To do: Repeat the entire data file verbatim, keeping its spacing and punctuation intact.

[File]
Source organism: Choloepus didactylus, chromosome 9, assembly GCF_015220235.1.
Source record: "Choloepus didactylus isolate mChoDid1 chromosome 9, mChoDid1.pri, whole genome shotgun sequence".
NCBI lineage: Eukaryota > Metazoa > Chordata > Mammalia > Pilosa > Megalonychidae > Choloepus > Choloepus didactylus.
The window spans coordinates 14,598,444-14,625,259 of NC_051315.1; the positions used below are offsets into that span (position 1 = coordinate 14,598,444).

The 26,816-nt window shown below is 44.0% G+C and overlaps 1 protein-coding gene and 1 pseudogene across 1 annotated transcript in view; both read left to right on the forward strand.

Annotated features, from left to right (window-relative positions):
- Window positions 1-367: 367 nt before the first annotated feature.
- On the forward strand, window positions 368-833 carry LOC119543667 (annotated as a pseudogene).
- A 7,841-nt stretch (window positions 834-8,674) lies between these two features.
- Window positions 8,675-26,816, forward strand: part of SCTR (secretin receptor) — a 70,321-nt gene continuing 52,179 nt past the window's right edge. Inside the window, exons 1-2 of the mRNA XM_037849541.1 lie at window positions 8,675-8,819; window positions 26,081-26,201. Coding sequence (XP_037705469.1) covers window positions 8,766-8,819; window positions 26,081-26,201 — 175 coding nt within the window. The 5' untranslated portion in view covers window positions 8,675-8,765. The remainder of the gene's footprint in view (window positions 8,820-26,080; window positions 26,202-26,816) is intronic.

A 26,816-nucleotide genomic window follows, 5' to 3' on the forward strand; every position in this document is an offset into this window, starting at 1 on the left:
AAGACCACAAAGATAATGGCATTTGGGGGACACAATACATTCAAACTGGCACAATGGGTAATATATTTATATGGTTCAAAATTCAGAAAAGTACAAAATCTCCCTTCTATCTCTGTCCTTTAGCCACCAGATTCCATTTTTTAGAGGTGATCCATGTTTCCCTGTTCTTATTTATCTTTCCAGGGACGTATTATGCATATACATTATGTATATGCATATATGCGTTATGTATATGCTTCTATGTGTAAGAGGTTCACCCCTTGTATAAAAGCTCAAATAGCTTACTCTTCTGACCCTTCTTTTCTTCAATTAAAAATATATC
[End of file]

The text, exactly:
Source organism: Choloepus didactylus, chromosome 9, assembly GCF_015220235.1.
Source record: "Choloepus didactylus isolate mChoDid1 chromosome 9, mChoDid1.pri, whole genome shotgun sequence".
NCBI lineage: Eukaryota > Metazoa > Chordata > Mammalia > Pilosa > Megalonychidae > Choloepus > Choloepus didactylus.
The window spans coordinates 14,598,444-14,625,259 of NC_051315.1; the positions used below are offsets into that span (position 1 = coordinate 14,598,444).

The 26,816-nt window shown below is 44.0% G+C and overlaps 1 protein-coding gene and 1 pseudogene across 1 annotated transcript in view; both read left to right on the forward strand.

Annotated features, from left to right (window-relative positions):
- Window positions 1-367: 367 nt before the first annotated feature.
- On the forward strand, window positions 368-833 carry LOC119543667 (annotated as a pseudogene).
- A 7,841-nt stretch (window positions 834-8,674) lies between these two features.
- Window positions 8,675-26,816, forward strand: part of SCTR (secretin receptor) — a 70,321-nt gene continuing 52,179 nt past the window's right edge. Inside the window, exons 1-2 of the mRNA XM_037849541.1 lie at window positions 8,675-8,819; window positions 26,081-26,201. Coding sequence (XP_037705469.1) covers window positions 8,766-8,819; window positions 26,081-26,201 — 175 coding nt within the window. The 5' untranslated portion in view covers window positions 8,675-8,765. The remainder of the gene's footprint in view (window positions 8,820-26,080; window positions 26,202-26,816) is intronic.

A 26,816-nucleotide genomic window follows, 5' to 3' on the forward strand; every position in this document is an offset into this window, starting at 1 on the left:
AAGACCACAAAGATAATGGCATTTGGGGGACACAATACATTCAAACTGGCACAATGGGTAATATATTTATATGGTTCAAAATTCAGAAAAGTACAAAATCTCCCTTCTATCTCTGTCCTTTAGCCACCAGATTCCATTTTTTAGAGGTGATCCATGTTTCCCTGTTCTTATTTATCTTTCCAGGGACGTATTATGCATATACATTATGTATATGCATATATGCGTTATGTATATGCTTCTATGTGTAAGAGGTTCACCCCTTGTATAAAAGCTCAAATAGCTTACTCTTCTGACCCTTCTTTTCTTCAATTAAAAATATATC